FYI You're Going To Die

The Protestant Reformation in the early 16th century had lead not only to new religions being formed, but it also resulted in people re-evaluting their spiritual selves. The main discontent reformers, such as Martin Luther and John Calvin, had with the Catholic Church was they felt the Church was breaking away from the Bible and were practicing and preaching according to social traditions. Many Protestant leaders preached about how people needed to be less concerned with owning as many worldly possessions as possible, and instead people should be more focused on their souls and making sure their souls go to heaven. This gallery will show how in the late 15th century, during the Reformation, and after the Reformation, genre scenes, portraits, religious scenes and figures, and manuscripts, were breaking away from worldly possessions and so called vanities. In almost all the images there is usually a skull and/or an hourglass. These objects were meant to serve as a reminder to how fragile and limited human life is on Earth. Especially, with the images where a skull is surrounded by other objects, these paintings were meant to serve as a reminder that when you pass from this life into the next you cannnot bring your worldly possessions into heaven. The only thing you can bring is our soul and that is what will be measured when you enter heaven, according to Protestant leaders at the time. 

This is a page from a prayer book that would have been read by Christians. It was meant to prepare the person spiritually for death. The reason for including this image, given that it was before the Remformation in 1517, is because noble men and women would have read from this book since it was handmade and expensive. This is also relevant since one of Martin Luther's discontent was selling of Indulgences. This meant if you had the funds you could buy your way into heaven.
As you can see on the right hand side on the desk of St.Francis there is a small skull. You can also see on the desk, what can be assumed, a Bible. It ties again with the pervious image of one perparing their soul for heaven. St.Francis serves as an important figure for denouncing all worldly possessions as he came from a wealthy merchant family, and upon receiving a vision from God he founded the Order of the Friars. It also believed he received the Stigmata ( the wounds of Christ). Although St. Francis was alive during the 1200s and this painting was created before the Reformation, it demonstrates what the Protestant reformers wanted from the Church, to return to a time when being a member of the clergy meant being humble and modest.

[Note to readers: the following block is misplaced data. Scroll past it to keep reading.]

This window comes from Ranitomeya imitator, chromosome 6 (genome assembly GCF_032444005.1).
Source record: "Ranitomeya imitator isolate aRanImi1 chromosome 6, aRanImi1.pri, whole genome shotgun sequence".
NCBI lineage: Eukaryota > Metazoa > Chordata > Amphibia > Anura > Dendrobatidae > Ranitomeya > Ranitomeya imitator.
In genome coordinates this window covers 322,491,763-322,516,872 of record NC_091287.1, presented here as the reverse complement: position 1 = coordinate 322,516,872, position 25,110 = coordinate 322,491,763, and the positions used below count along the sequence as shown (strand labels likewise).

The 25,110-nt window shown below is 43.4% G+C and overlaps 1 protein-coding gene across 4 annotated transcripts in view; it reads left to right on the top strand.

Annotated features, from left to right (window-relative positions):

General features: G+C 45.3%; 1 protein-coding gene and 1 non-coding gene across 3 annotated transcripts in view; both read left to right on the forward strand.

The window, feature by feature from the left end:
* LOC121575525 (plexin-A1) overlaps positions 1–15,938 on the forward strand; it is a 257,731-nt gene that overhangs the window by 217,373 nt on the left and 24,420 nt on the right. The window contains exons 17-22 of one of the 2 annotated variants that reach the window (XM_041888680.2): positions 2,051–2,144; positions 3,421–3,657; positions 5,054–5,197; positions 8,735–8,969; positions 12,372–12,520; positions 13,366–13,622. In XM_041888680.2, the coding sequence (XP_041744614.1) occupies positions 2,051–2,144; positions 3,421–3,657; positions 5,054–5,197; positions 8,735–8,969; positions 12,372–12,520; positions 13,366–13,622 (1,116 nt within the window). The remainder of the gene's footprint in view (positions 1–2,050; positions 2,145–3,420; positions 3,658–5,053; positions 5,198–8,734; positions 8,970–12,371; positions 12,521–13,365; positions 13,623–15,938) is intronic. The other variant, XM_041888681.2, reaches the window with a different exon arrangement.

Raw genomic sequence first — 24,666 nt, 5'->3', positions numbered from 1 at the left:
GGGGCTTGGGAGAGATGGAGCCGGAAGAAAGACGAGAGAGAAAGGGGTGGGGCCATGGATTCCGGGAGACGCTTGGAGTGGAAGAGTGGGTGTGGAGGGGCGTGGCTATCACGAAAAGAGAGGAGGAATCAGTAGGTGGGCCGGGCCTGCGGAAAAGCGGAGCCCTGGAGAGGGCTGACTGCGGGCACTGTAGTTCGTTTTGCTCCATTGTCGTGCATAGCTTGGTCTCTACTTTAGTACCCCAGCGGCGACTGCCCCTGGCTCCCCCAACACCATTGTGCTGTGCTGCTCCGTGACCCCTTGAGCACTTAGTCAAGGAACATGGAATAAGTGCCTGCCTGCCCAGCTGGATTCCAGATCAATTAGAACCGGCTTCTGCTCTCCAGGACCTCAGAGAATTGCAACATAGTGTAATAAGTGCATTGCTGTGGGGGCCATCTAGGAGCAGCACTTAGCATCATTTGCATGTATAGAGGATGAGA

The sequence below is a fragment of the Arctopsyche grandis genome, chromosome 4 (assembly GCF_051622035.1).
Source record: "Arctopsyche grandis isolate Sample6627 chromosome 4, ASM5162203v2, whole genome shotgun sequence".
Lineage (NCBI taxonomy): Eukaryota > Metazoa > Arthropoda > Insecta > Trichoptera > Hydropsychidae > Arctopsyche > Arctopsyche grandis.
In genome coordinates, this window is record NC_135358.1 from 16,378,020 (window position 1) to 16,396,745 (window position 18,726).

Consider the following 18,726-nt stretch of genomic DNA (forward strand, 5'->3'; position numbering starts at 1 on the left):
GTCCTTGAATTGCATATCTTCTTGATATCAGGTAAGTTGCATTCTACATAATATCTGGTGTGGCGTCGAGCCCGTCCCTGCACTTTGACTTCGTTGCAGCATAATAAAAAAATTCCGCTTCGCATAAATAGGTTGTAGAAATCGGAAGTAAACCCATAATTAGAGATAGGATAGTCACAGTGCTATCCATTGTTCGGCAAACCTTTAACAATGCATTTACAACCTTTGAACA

Although in the painting there is no skull or hourglass, the message of being modest and that life is fragile is still evident. For there is a gold time piece which means how life is short along with the flowers. Also you can see that the Protestant Reformation which is happening at the time when this portrait was created has had an effect on society. Being one of London's most wealthy merchant he is dressed modestly and he is not depicted as being surrounded by wealth and neither is his clothing that gives no indication of his wealth.
This painting is full of symbolism and there are various ways to interpret its meaning. Most notability is the distorted skull, when viewed from the right side the skull can be seen correctly. The placement of the skull is seen as reminding the viewer that life is short and that you will die one day. The placement of the skull plays another part and it ties into the Reformation that was happening in Europe at the time. For it is thought that the painting was orginially displayed above a staircase and the viewer coming up the staircase would see the skull correctly but also their eyes would have then been drawn to look at the French ambassador and would see that he is dressed modestly for his station. Along with all the objects that are on the table between him and the bishop. To which, all of the objects are meant to show that he reads and studies objects that are about learning about the heavens and time.